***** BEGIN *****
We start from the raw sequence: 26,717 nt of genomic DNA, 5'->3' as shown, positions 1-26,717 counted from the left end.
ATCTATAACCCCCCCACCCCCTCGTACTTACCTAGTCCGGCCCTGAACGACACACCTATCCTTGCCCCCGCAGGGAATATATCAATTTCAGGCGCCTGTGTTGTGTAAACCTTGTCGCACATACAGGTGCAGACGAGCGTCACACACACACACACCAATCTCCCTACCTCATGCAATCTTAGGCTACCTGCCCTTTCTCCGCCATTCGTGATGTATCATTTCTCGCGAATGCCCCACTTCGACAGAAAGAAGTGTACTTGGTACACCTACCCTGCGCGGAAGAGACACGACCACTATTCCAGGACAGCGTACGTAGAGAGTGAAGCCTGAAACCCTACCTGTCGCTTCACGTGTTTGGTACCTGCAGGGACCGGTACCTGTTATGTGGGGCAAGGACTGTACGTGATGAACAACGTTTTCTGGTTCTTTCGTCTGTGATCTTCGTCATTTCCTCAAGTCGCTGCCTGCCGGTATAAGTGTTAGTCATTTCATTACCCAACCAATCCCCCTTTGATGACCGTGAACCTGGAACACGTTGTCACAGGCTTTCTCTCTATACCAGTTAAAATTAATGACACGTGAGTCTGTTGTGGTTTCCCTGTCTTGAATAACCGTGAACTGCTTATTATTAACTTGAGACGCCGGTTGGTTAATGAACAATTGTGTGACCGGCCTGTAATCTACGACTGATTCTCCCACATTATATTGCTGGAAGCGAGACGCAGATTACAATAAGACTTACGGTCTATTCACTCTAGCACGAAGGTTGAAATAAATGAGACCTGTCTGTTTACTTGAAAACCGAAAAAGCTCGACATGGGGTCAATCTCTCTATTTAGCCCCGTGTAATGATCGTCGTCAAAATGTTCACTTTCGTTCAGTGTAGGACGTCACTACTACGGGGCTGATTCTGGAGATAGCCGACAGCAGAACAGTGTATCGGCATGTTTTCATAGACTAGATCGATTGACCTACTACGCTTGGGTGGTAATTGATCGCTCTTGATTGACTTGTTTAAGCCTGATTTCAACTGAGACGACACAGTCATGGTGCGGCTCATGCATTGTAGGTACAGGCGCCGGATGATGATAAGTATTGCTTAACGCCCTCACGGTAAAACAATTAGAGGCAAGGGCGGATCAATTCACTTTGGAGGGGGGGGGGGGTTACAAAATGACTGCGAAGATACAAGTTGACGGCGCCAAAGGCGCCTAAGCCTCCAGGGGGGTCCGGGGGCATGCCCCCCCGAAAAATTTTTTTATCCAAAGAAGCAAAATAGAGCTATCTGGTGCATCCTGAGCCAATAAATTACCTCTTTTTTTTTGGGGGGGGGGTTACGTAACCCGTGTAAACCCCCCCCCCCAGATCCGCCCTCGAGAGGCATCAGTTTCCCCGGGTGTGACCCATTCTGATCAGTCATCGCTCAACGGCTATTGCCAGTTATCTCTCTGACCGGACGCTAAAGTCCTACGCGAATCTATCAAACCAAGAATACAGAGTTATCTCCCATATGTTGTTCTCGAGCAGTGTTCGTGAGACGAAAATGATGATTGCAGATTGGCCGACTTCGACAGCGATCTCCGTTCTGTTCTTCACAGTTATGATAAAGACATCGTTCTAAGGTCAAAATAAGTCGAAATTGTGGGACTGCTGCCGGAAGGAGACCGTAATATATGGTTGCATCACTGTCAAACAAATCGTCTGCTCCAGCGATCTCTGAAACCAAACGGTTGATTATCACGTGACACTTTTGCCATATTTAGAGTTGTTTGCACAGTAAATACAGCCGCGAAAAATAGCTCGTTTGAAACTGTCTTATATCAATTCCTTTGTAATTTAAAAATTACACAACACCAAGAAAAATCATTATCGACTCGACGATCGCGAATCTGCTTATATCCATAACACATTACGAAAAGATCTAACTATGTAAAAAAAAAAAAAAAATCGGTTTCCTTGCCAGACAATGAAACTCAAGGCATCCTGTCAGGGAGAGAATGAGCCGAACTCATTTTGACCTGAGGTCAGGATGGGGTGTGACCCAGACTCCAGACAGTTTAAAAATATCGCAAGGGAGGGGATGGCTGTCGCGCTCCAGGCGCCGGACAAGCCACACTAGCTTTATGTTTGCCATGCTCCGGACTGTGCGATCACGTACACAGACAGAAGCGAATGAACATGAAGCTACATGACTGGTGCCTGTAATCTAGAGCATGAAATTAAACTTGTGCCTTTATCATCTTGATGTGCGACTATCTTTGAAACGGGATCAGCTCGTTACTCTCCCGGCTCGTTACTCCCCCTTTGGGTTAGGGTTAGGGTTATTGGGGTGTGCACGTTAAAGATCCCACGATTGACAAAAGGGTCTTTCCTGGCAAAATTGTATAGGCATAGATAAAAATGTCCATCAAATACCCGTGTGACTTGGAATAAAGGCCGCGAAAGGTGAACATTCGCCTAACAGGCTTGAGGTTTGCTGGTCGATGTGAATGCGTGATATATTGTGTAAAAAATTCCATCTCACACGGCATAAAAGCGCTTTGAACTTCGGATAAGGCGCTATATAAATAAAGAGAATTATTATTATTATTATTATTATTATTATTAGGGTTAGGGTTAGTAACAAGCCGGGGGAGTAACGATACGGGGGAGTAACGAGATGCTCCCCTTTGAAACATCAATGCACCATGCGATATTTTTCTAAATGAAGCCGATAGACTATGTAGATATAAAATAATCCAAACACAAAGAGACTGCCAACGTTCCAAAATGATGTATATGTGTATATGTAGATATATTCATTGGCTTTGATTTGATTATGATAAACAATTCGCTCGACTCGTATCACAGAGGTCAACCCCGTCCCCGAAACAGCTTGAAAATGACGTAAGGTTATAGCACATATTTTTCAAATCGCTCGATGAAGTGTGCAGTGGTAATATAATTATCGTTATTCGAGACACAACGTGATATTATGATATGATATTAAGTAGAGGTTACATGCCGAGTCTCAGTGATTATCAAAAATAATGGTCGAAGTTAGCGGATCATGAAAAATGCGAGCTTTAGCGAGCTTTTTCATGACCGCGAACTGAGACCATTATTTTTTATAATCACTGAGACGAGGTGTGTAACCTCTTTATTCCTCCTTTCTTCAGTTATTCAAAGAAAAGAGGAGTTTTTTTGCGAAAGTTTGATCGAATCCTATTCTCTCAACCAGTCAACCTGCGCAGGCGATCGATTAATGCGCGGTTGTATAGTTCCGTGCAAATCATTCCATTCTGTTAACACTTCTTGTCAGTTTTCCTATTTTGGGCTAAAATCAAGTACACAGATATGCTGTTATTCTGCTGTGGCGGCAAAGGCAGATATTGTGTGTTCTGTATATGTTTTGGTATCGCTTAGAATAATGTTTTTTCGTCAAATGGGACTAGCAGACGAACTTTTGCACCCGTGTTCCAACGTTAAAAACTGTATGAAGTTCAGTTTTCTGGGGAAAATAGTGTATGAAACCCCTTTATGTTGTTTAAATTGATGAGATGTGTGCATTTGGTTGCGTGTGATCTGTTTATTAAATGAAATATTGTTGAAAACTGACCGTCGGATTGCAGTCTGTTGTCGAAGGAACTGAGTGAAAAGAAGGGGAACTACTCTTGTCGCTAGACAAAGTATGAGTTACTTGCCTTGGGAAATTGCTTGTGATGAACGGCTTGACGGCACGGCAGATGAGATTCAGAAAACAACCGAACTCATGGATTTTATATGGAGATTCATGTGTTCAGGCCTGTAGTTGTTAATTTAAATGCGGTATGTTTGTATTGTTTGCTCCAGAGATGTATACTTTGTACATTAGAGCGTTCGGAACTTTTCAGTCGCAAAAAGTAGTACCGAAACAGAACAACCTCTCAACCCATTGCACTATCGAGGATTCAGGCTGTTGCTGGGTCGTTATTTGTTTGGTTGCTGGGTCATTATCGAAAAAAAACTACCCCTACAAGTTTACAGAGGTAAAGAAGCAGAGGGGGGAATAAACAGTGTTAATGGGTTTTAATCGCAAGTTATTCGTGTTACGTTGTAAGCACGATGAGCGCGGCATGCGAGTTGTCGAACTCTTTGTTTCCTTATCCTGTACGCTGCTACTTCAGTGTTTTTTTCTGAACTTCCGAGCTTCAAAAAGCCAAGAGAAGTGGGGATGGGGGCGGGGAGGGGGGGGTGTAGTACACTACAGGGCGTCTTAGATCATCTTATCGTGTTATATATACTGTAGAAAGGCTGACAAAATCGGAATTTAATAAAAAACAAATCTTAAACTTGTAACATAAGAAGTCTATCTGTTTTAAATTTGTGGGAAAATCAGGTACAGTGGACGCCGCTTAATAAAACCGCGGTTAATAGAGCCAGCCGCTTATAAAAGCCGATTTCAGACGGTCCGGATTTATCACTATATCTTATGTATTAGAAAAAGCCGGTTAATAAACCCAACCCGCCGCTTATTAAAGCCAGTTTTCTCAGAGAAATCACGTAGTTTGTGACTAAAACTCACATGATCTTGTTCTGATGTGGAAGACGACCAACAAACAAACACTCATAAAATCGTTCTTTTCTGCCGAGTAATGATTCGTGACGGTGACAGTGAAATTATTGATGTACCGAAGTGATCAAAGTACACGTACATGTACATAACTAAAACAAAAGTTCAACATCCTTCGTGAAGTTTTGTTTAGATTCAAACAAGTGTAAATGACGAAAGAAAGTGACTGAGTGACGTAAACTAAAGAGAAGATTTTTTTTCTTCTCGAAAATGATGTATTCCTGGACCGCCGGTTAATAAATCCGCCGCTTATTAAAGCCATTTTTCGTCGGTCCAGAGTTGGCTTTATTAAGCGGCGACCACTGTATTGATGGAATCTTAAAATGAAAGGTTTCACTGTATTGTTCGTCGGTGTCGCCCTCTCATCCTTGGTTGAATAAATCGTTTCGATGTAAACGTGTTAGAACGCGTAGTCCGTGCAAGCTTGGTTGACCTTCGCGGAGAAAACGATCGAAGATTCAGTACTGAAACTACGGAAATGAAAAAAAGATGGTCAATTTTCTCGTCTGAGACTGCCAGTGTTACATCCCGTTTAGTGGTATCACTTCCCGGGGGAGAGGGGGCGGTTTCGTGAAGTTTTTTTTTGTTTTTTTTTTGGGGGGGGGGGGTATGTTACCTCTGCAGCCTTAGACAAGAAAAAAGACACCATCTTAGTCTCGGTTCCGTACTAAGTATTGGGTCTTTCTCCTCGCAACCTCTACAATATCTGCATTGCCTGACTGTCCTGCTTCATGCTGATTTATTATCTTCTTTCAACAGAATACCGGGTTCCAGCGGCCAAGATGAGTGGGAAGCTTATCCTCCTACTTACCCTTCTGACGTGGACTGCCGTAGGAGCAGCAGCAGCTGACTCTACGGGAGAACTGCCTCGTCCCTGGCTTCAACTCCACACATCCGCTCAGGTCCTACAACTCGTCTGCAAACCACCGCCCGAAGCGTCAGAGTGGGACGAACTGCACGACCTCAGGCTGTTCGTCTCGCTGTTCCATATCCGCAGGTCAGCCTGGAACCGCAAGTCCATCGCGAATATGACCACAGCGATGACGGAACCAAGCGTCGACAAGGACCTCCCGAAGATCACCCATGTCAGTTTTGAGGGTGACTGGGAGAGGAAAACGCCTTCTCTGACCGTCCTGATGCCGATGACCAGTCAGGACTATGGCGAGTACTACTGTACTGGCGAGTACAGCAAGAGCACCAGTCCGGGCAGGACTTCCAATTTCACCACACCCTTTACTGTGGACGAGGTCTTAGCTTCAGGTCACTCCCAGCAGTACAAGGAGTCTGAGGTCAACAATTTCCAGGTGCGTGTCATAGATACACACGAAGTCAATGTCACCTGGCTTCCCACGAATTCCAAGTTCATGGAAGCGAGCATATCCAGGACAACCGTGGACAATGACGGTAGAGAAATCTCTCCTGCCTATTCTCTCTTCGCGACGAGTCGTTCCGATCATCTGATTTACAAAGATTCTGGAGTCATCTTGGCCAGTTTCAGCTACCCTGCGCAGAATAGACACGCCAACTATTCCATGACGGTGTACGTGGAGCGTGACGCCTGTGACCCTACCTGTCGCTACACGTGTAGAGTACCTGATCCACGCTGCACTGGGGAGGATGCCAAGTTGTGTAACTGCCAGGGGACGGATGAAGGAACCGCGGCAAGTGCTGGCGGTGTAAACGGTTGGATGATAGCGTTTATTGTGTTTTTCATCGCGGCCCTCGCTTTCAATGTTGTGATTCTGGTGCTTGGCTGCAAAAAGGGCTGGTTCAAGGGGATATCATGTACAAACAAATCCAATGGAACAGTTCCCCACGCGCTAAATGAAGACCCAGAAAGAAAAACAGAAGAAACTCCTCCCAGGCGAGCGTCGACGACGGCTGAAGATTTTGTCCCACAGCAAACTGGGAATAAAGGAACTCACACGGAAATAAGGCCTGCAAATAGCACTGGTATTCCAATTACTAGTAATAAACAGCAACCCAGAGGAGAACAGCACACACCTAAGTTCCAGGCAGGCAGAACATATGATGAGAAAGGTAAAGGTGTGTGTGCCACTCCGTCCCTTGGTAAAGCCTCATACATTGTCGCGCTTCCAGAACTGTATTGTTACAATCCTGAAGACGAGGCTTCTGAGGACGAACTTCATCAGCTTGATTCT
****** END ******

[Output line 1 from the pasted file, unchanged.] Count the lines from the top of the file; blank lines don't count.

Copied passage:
We start from the raw sequence: 26,717 nt of genomic DNA, 5'->3' as shown, positions 1-26,717 counted from the left end.